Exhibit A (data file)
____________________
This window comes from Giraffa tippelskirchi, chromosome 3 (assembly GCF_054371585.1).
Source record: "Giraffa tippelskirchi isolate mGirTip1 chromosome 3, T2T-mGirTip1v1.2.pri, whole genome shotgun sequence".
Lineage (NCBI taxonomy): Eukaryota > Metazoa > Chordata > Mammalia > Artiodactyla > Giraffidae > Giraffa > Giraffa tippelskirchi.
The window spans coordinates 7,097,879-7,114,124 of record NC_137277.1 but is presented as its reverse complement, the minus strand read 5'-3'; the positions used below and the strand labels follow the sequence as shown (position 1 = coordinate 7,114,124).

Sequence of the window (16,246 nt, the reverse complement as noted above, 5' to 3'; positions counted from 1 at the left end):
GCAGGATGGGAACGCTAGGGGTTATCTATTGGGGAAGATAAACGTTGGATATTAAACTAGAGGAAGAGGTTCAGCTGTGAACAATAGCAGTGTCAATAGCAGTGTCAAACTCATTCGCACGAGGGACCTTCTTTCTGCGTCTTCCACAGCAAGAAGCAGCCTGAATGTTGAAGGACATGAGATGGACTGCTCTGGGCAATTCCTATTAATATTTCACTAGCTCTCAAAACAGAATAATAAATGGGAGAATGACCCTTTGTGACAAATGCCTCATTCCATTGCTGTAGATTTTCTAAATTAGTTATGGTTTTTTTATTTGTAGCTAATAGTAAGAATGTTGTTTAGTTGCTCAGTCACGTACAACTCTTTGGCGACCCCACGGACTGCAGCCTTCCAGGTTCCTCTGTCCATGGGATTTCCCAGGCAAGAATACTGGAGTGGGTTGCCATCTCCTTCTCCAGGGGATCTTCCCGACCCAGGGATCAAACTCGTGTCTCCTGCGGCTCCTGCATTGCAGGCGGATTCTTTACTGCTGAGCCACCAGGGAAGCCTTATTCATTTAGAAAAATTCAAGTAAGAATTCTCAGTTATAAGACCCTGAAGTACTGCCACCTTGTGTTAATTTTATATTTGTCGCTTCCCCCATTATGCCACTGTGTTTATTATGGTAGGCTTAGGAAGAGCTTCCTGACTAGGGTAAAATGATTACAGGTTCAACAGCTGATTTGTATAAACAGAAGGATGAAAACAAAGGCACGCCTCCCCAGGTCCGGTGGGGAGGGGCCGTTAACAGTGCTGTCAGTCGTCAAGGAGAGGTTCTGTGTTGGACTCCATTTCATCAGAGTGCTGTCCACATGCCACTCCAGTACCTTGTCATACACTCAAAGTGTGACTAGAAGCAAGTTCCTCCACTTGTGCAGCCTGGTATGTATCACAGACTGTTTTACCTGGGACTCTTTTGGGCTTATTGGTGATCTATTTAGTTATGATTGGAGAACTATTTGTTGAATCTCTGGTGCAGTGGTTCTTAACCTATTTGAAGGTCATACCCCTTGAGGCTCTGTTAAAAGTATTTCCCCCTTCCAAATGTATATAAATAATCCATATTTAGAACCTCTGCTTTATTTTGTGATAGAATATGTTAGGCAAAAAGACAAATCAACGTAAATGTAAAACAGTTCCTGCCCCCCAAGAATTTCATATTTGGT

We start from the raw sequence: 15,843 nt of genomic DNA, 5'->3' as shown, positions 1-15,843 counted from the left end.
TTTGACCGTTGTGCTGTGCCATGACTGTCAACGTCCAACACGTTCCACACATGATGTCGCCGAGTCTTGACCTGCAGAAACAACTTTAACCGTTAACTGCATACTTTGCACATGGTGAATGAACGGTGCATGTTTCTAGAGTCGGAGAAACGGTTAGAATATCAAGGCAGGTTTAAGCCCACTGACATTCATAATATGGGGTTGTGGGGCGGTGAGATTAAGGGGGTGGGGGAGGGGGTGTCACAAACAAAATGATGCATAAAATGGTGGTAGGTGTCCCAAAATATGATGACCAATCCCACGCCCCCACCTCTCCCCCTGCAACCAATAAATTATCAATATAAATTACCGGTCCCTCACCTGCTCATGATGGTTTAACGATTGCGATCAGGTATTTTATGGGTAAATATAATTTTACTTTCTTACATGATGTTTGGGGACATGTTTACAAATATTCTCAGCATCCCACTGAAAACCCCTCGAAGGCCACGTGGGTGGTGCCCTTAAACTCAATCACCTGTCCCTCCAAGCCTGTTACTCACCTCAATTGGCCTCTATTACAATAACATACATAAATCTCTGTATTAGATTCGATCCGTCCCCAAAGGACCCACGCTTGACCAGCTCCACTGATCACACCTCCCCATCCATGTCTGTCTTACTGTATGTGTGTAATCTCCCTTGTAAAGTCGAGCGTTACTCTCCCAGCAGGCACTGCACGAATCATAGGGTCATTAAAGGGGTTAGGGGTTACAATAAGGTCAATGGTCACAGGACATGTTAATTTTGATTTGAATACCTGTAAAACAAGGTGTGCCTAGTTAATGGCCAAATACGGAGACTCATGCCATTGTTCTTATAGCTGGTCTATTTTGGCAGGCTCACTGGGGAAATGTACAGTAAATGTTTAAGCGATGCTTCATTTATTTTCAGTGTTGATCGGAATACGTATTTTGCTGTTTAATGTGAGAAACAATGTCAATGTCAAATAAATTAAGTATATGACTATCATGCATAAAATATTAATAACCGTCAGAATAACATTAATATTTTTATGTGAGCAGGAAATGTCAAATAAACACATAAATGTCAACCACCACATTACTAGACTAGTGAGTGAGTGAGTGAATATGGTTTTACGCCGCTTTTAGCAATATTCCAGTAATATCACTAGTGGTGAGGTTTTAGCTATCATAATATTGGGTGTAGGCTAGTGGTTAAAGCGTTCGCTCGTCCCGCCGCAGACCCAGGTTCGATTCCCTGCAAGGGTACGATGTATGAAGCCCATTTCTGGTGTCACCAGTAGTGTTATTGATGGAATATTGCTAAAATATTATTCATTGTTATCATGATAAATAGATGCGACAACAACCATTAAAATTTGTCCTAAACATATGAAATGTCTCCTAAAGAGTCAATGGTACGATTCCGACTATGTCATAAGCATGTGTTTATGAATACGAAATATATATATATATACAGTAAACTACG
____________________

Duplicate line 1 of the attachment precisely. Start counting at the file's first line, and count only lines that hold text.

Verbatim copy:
This window comes from Giraffa tippelskirchi, chromosome 3 (assembly GCF_054371585.1).